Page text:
Before 2000, little was known about the status of medication practices in the United States, although some research had focused on adverse drug events, their causes and possible prevention strategies. In 2000, the Institute of Medicine's report To Err Is Human was published, calling national attention to patient safety in general.

Since then, according to Allen J. Vaida, the executive vice president of the Institute for Safe Medication Practices, "Hospitals have begun sharing their errors with staff and committees and learning from them. They have implemented safeguards for high-alert medications and addressed safer processes for spoken orders, handoffs, obtaining medication histories, labeling syringes and many other safe practices, but more still needs to be done."

One tool that will help hospitals maintain and improve quality standards is the 2011 ISMP Medication Safety Self-Assessment®, designed to help U.S. hospitals and health systems review and improve their safety practices and measure their progress in medication safety. Like previous self-assessment tools released in 2000 and 2004, the 2011 reassessment allows hospitals to evaluate their own medication safety practices and share what they learn by reporting their results anonymously on the Web.

An Updated Self-Assessment Tool

The 2000 self-assessment was distributed by ISMP, in partnership with the American Hospital Association and Health Research & Educational Trust, through a grant from the Commonwealth Foundation. It allowed hospitals to evaluate their medication-safety practices and confidentially submit their findings to ISMP. Participating hospitals received aggregate data for demographically similar health care organizations that helped them identify opportunities for improvement and prioritize their medication-safety initiatives. Many of these hospitals reported that they used the information to establish action plans and guide collaborative efforts to improve medication safety.

In 2004, an updated ISMP Medication Safety Self-Assessment® was distributed to all U.S. hospitals. Findings from both assessments helped the development of targeted educational resources such as the Pathways for Medication Safety® tools (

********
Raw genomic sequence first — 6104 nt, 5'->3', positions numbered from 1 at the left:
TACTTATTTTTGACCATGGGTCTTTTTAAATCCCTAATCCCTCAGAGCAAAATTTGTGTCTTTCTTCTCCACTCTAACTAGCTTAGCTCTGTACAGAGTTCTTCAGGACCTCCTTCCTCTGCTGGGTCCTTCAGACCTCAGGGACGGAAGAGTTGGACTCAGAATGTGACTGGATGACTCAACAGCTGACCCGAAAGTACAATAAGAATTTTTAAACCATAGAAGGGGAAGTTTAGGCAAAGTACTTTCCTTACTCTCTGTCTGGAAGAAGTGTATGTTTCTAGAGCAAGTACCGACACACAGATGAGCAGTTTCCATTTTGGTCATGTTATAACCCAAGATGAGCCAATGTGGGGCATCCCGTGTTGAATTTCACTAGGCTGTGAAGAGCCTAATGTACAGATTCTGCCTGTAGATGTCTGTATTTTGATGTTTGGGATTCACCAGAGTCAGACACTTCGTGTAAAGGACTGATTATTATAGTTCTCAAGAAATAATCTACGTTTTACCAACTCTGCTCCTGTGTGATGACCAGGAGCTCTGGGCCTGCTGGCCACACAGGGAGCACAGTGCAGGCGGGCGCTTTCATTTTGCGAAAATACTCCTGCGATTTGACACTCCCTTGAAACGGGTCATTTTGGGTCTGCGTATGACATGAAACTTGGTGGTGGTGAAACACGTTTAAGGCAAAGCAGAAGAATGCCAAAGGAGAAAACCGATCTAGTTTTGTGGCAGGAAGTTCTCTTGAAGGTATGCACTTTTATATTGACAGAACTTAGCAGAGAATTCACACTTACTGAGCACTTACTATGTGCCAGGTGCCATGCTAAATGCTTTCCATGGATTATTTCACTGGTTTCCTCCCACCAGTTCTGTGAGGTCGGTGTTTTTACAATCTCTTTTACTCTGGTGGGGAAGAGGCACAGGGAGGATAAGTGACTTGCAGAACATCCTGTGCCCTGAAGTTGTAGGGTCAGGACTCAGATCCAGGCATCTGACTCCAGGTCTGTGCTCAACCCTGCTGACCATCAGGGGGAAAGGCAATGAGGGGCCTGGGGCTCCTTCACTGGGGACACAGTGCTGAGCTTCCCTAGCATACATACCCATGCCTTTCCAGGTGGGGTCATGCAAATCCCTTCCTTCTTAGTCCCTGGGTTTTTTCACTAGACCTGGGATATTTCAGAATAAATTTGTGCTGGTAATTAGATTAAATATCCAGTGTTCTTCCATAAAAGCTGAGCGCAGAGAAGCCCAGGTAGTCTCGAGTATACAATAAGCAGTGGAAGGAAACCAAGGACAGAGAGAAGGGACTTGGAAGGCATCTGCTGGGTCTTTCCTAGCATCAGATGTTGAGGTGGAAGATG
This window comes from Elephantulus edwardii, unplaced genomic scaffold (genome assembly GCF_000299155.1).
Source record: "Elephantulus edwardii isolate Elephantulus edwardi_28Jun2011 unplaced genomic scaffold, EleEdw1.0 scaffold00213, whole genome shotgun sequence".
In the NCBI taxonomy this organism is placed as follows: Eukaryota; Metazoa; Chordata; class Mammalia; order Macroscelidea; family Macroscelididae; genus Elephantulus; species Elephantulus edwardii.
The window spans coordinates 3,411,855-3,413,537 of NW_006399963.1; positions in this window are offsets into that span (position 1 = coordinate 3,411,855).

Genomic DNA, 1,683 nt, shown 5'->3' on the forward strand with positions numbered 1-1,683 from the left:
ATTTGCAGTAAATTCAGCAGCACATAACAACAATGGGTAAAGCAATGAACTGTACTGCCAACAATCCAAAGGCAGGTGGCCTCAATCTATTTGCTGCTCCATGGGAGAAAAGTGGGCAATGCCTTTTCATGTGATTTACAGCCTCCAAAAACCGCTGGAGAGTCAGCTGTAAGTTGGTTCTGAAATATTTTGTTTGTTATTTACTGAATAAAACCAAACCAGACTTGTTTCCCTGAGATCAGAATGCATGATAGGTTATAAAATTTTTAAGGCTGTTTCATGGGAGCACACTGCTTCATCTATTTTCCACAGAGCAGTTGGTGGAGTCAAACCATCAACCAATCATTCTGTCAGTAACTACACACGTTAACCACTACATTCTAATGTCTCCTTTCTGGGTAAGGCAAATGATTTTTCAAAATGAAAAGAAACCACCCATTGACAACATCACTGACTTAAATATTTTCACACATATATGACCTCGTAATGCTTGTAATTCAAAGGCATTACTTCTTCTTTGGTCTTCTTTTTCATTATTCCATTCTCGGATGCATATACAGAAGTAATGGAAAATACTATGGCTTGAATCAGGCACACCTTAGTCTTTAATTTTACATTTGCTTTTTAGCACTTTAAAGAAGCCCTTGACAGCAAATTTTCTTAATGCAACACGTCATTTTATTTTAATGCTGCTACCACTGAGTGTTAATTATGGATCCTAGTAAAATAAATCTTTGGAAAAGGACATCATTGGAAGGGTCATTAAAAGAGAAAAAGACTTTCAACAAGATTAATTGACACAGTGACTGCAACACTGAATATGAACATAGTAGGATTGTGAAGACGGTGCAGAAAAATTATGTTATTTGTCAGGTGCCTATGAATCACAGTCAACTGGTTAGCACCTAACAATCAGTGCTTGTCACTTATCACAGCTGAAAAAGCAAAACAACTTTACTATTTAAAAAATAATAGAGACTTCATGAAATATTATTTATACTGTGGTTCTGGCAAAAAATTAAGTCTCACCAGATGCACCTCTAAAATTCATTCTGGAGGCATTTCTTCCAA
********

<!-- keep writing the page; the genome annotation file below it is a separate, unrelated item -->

The 2011 reassessment includes questions on issues that have arisen since 2004, such as drug shortages, interchangeable IV tubing issues, and physician engagement in medication-safety activities. Responses from hospitals on these questions will help determine how today's challenges in health care have affected medication-safety systems.

"Changing the culture within organizations to continually identify risk and implement safe practices to help prevent patient harm continues to be a challenge," notes Vaida. "There still exists in many organizations a feeling that 'it can't happen here.'" Vaida added that this mindset was highlighted in a November 2010 New England Journal of Medicine article by Landrigan et al. that analyzed a study of 10 North Carolina hospitals and showed a lack of progress in many safety indicators.

While emerging technologies—electronic health records and prescribing systems, point-of-care bar-coding systems, and smart infusion pumps—are designed to capture errors and prevent them from affecting patients, Vaida points out, "The biggest challenge is for vendors to include clinical decision support in these systems and for hospitals to use it."

For more information or to participate in the assessment and help improve medication safety within your health care organization, go to, e-mail or call (215) 947-7797.

Cynthia Hedges Greising is a communications specialist with HRET.

The opinions expressed by authors do not necessarily reflect the policy of Health Forum Inc. or the American Hospital Association.